In mormonism in order to be all you can be ie. a god, you must have taken a body, paid your 10%, slogged through the masonic temple rituals, not drink coffee…you can’t make it without having a body on some planet somewhere.
But, mormonism teaches that the Holy Spirit is a spirit and has no body. Hmmm…how can this be? If he never had a body, and he would have one now if he had, then he cannot be a god according to mormon doctrine. Something tells me that Smith and company have not thought through their little construct.
Well, it isn’t the first time a non-enfleshed child of heavenly father was considered a god. The Mormons believe that the Jehovah of the Old Testament is the pre-mortal Jesus. So if Jehovah/Jesus was a god before he was born into a body, then the Holy Ghost could be one, too.
You’re right, though. The teaching that one must have a body before godhood is possible doesn’t tie with the Mormon Jehovah or the Mormon Holy Ghost.
I have heard various theories about Jesus. First of all, according to Mormonism all of us have always existed as uncreated intelligence. Whether or not our intelligence existed before our spirit as a distinct entity is open to debate – some Mormons say that each of us existed as our own distinct intelligence prior to becoming a spirit. Others say that intelligence simply existed in kind of an intelligence pool and that we began when intelligence was taken from the pool and we were organized into spirits.
So some Mormons would say that Jesus existed eternally as God as an intelligence before he received his spirit body. Others would say he became God when his intelligence was organized into a spirit. Some people would say Jesus progressed to become a God after his spiritual birth, but before the creation of the world.
Before I abandoned Mormonism completely I had decided that since Jesus was the Eternal God in the Book of Mormon that he had to be God even as an intelligence before receiving his spirit. This means that for some Mormons Jesus was always God with the Father from eternity. Other Mormons take a different view. Mormons have taken very simple concepts about the Godhead and made them hard through too much thinking.
I have noticed that the Mormons have come in for a little criticism here. Like other sects founded in the US in the 19th century–the Jevhovah’s Witnesses, the Seventh Day Adventists, the Christian Scientists–they espouse beliefs that seem to many mainstream Catholics (not to mention Protestants and Orthodox) a bit screwy. And yes, I suppose they are.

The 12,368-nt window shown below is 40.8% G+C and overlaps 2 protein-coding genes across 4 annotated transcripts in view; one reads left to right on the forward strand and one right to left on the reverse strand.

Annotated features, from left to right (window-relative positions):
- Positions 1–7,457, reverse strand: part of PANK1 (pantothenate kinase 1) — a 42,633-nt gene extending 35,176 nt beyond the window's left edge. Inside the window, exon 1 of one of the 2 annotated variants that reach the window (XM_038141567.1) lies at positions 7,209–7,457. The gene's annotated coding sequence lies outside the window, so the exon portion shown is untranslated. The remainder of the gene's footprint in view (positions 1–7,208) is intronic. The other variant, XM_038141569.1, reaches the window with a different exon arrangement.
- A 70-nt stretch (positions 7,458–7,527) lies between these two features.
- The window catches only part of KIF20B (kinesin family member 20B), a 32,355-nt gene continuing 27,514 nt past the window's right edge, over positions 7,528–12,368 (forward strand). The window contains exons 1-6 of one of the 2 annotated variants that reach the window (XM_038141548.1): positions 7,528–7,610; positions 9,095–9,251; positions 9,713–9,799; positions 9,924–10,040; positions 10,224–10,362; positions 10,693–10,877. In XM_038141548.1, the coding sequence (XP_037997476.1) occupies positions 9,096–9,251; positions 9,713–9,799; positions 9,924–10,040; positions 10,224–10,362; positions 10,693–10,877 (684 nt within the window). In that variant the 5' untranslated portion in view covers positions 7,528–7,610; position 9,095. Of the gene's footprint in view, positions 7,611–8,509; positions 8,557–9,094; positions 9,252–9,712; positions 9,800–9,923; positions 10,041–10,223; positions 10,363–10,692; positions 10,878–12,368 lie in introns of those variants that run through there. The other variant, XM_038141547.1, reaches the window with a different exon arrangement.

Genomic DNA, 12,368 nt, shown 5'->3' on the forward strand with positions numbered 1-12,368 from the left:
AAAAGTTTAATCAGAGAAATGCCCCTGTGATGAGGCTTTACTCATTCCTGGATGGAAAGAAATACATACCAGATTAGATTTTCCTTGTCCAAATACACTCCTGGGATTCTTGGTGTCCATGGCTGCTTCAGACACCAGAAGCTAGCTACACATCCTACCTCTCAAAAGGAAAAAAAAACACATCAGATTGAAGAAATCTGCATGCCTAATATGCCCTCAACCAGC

However, before being dismissive of them, it might at least be worth a minute’s reflection to consider how, from the point of view of one not convinced, mainstream Christian doctrine already can appear rather bizarre, with Catholics, particularly in their moral teaching, in modern times seeming to heap the bizarre on the bizarre. I’m not saying I agree with that, but it might be worth a thought before we say that it is reasonable to believe that a man rose from the dead but not that we can baptize for our ancestors so they can join us in heaven.
I can dump on the Mormons as well as the next guy, if that’s what we’re after, and you are being too kind to them by overanalyzing the basis of their teaching like that. Joseph Smith would never have heard the word “gnosticism” and was not intellectually capable of analyzing the situation the way you do in the second paragraph. Mormonism like the other sects I mentioned in my previous post was founded by folks who had zealotry where their literacy should have been…
I don’t think it is fair to say that most of us criticize Mormonism because it is “screwy.” Yes, Mormonism has its screwy features. But, the primary basis upon which we criticize it is because it claims to be Christian. By clever manipulations of argument, and by preying upon the ill-informed and poorly catechised, Mormonism draws people further out of communion with the True Church that Jesus so clearly established.
It is true that, when viewed through the eyes of a person without faith, Mormonism and Christianity look virtually identical, which is to say, ridiculous. And this is a key point to make: the religions may seem identical to the uninformed, but to the informed, they are as different as night and day. One, Mormonism, leads to disunity, and possibly to Hell. The other, Catholic Christianity, leads to eternal life, being the “foolishness of God.” We want to make sure that people are seeing the difference between the foolishness of God, and the foolishness of men.
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